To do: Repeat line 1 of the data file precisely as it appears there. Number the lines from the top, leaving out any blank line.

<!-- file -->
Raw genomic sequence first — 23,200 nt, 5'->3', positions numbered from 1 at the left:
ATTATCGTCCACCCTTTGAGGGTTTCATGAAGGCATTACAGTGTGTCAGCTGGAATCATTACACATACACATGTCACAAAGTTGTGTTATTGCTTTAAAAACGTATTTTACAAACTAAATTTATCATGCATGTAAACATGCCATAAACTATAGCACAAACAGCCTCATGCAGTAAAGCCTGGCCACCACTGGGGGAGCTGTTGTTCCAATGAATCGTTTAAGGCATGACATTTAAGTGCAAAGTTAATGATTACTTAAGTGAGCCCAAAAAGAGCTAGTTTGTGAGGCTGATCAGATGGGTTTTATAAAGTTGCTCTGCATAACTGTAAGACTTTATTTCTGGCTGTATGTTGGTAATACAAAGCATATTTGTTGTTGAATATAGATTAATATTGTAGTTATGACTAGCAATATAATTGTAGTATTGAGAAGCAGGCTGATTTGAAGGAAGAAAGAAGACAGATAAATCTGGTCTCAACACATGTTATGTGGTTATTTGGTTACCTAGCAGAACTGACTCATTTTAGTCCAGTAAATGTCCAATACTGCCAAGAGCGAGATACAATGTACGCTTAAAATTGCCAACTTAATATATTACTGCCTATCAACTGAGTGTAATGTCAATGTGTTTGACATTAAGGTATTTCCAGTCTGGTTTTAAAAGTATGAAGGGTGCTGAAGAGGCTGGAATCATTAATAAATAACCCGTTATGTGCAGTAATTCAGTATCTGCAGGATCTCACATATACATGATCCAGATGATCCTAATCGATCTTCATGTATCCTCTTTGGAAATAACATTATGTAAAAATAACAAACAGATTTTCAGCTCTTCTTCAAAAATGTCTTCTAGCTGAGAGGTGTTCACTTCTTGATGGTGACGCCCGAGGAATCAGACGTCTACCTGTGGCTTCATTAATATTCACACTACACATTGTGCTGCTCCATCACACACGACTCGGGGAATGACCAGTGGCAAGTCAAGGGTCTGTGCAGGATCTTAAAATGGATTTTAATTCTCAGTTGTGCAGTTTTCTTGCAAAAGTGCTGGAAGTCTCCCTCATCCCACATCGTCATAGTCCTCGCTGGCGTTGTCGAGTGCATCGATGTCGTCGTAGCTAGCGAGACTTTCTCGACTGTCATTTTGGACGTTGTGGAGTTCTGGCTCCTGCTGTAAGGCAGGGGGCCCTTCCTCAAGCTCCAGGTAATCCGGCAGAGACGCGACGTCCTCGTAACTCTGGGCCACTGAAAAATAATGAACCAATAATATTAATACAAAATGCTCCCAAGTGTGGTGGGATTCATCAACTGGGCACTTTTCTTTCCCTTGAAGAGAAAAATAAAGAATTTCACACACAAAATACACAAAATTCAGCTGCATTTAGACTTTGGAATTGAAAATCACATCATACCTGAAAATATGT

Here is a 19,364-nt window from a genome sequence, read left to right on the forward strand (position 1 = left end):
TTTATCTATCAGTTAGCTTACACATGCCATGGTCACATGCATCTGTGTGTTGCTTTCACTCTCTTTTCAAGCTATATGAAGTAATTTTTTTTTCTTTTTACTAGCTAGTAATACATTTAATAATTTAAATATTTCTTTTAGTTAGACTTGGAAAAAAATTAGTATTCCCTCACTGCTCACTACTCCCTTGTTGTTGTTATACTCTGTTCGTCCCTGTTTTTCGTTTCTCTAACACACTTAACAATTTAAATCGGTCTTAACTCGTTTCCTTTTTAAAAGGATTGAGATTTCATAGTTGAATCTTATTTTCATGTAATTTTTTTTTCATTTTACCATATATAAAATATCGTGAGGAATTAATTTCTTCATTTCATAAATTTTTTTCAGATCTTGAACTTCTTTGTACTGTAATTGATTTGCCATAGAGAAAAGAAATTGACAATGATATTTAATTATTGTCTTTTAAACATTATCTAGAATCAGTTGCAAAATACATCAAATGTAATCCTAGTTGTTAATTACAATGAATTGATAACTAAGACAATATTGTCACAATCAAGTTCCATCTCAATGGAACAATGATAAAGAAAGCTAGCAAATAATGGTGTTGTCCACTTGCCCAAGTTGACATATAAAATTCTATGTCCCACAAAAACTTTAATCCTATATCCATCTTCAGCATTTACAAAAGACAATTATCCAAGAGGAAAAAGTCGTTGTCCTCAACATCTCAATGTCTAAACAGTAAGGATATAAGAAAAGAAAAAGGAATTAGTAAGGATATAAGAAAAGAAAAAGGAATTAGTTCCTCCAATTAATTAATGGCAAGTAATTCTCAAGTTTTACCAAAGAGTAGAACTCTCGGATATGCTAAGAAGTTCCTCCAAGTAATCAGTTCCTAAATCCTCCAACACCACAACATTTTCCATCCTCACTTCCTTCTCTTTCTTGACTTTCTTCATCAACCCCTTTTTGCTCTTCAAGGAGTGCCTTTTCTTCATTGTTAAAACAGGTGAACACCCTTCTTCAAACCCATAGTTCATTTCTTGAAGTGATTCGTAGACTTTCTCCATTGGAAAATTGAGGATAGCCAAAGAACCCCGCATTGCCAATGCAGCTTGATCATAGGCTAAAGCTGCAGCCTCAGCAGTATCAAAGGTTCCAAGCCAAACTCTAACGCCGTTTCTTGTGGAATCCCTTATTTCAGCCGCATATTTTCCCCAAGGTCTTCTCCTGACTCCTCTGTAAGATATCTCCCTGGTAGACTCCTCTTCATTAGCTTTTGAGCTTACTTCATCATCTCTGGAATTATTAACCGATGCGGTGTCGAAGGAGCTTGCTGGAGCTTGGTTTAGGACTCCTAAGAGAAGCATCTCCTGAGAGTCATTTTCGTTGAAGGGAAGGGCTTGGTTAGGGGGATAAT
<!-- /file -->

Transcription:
Raw genomic sequence first — 23,200 nt, 5'->3', positions numbered from 1 at the left: